The sudden spike of the Yuan against the Ruble is imposing pressure on Russia when dealing with China, its most important trading partner.
According to Chinese customs data, the total trade between Russia and China increased 35.9% last year to a record high of $146.9 billion.
Since international sanctions were imposed on Russia due to its invasion of Ukraine, most financial brokers have also widened their bid-ask spread and increased margin requirements for investors when trading Ruble/Yuan, highlighting the uncertainty of Ruble value.
Both countries started using their currencies in bilateral trade in 2010. In the first half of 2021, 28% of Chinese exports to Russia were settled by Yuan.
According to Bloomberg, the Yuan reached a record high against the Ruble this week, rising 25% on Tuesday alone.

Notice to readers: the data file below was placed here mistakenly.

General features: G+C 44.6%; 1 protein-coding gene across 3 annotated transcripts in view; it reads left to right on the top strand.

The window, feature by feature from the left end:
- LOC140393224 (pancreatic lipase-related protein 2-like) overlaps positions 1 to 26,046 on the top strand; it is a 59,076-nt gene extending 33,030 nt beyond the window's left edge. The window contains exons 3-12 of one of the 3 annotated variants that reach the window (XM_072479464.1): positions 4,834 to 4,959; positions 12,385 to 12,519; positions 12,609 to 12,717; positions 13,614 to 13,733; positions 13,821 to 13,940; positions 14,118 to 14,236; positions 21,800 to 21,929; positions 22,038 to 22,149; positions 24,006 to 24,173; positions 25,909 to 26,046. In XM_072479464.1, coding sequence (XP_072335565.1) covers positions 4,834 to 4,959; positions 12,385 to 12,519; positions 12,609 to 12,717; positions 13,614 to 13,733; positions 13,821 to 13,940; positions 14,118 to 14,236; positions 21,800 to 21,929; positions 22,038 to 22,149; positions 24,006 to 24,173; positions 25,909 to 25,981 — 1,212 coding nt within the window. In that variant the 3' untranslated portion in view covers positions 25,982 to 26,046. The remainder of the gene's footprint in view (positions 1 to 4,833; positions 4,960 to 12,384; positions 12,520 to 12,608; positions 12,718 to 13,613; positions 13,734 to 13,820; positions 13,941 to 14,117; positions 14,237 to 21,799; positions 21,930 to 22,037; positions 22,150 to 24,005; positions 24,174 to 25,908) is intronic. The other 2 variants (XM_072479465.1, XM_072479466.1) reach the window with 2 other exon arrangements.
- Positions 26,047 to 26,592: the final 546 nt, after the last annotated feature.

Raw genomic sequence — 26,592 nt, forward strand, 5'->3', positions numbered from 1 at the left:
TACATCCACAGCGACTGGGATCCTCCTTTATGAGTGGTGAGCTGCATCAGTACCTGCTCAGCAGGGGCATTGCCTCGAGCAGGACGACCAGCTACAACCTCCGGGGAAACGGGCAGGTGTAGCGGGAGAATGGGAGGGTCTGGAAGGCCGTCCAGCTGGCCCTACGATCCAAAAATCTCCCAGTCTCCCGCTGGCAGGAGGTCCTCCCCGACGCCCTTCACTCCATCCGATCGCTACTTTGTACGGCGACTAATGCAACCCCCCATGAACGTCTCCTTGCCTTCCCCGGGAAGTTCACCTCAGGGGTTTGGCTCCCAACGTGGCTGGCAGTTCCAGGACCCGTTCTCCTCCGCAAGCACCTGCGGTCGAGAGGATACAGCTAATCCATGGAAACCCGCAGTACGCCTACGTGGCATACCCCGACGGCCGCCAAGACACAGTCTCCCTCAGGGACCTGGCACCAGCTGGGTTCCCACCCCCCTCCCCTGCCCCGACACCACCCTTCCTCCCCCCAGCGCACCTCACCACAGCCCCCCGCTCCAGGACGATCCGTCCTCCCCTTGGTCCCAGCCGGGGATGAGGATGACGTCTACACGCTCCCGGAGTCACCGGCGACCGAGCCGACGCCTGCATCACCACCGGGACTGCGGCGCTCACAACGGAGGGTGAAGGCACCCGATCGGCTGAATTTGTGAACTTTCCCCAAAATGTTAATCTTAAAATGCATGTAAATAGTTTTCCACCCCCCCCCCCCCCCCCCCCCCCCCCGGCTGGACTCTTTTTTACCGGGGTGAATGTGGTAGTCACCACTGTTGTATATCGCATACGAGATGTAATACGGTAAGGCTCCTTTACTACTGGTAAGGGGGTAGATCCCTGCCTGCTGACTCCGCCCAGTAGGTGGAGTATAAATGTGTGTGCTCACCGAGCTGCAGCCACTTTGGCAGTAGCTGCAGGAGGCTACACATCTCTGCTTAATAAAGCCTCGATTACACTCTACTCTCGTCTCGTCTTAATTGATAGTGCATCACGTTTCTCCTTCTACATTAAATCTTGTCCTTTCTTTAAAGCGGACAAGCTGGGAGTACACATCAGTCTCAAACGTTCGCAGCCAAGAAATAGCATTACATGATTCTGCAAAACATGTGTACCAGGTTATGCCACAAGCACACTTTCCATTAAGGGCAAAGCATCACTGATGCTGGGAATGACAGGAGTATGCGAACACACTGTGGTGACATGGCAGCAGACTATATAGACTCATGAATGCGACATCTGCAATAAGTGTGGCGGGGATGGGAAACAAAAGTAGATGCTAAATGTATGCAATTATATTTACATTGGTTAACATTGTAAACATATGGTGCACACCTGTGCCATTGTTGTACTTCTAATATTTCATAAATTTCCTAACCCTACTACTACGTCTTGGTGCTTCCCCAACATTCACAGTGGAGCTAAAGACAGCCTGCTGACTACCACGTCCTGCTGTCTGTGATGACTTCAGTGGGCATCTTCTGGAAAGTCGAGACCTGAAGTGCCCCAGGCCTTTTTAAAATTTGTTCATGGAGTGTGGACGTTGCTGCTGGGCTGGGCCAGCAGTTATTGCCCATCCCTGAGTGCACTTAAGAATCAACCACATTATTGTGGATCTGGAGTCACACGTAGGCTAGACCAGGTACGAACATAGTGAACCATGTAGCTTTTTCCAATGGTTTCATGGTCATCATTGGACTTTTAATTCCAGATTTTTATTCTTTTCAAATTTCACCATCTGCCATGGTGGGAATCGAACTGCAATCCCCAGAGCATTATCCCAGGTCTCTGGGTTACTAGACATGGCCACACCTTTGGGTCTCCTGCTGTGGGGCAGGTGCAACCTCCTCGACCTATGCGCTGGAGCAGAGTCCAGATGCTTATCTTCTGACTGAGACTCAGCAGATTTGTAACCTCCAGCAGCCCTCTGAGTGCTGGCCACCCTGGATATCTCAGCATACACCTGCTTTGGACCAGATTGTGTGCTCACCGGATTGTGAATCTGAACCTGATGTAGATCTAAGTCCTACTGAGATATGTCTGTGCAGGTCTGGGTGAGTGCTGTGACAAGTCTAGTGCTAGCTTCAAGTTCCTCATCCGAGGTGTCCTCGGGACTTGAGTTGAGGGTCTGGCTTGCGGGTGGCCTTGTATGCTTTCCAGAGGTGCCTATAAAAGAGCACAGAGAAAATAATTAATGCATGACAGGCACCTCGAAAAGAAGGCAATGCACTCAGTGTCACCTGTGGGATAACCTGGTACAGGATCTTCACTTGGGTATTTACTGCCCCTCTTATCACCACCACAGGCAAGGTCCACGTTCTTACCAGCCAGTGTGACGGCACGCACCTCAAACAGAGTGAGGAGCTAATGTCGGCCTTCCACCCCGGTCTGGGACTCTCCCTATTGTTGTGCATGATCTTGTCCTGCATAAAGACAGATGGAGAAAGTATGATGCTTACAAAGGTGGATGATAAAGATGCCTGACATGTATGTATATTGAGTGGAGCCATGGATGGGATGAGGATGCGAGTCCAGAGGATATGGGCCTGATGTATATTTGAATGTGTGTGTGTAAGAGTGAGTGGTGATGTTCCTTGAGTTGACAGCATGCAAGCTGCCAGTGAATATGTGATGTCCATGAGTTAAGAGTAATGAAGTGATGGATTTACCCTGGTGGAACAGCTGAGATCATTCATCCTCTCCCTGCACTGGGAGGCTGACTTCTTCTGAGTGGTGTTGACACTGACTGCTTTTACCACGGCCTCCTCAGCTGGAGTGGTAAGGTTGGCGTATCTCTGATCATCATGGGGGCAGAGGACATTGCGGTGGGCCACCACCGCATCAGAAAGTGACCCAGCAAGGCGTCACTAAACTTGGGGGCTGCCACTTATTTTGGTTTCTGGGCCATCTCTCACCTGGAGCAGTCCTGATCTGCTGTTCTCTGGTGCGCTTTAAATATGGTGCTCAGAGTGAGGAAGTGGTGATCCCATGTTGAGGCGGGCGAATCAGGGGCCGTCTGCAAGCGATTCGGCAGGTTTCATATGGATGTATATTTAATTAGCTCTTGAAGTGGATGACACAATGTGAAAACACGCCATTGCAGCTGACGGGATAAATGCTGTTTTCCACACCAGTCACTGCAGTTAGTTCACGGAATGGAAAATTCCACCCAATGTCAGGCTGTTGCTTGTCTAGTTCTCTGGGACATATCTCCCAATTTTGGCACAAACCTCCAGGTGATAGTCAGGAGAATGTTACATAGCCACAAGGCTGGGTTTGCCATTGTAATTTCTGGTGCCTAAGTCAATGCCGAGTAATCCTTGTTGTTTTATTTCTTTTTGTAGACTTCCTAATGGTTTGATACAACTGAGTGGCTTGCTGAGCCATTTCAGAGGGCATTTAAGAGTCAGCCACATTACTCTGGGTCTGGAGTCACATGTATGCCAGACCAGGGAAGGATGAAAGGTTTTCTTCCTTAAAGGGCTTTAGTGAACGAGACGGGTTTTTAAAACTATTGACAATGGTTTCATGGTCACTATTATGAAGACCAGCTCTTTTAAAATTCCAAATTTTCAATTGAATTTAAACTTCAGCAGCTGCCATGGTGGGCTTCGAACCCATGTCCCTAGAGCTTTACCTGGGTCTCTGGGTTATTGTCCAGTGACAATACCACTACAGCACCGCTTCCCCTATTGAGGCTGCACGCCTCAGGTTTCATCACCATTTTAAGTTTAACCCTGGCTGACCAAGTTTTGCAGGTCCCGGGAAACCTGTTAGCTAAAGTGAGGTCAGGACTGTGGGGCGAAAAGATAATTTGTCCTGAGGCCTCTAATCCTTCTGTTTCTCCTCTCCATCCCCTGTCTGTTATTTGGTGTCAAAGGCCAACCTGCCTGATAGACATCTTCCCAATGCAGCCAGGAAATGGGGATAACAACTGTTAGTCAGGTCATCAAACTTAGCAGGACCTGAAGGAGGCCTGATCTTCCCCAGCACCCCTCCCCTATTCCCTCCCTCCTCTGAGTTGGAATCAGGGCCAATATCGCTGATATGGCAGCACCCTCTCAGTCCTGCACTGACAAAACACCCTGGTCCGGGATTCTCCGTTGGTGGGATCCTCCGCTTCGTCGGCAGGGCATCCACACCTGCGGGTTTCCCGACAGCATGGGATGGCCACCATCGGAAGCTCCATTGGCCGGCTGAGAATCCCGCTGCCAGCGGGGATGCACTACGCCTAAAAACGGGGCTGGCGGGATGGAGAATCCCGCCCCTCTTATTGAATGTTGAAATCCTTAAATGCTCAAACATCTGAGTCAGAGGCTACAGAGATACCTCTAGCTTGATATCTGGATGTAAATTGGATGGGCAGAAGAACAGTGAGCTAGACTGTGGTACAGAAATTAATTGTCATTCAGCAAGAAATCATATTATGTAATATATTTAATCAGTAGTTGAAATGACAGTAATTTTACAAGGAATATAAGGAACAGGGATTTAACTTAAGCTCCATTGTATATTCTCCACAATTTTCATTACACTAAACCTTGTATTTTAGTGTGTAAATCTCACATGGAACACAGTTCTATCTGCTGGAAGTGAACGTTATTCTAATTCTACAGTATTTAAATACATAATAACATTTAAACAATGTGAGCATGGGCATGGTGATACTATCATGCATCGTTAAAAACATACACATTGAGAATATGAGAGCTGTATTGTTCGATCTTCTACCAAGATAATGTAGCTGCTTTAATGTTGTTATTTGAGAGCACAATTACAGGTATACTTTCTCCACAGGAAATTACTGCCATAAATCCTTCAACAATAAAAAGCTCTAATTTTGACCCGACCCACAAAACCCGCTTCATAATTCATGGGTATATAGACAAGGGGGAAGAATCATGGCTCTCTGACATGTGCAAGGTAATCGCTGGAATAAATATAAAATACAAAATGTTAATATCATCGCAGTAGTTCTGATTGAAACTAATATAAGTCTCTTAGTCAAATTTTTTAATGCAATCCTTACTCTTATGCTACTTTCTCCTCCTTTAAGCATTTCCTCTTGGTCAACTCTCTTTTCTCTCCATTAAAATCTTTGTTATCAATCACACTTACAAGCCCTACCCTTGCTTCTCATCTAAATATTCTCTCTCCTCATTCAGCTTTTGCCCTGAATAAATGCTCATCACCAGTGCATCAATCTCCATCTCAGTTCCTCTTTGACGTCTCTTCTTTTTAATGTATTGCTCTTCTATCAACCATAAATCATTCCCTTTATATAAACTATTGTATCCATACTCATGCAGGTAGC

With the increase of the Yuan, it would be more costly for Russia to import goods from the world’s largest exporter. Meanwhile, exporting oils and other energies will also become a challenge for Russia.
Another burden is the limit of Chinese currency in Russia’s central bank reserves, which was 13.1% in June 2021, according to the foreign exchange and gold asset management report issued by the Bank of Russia. This amount is unlikely to last long, especially when the Ruble depreciates significantly versus the Yuan.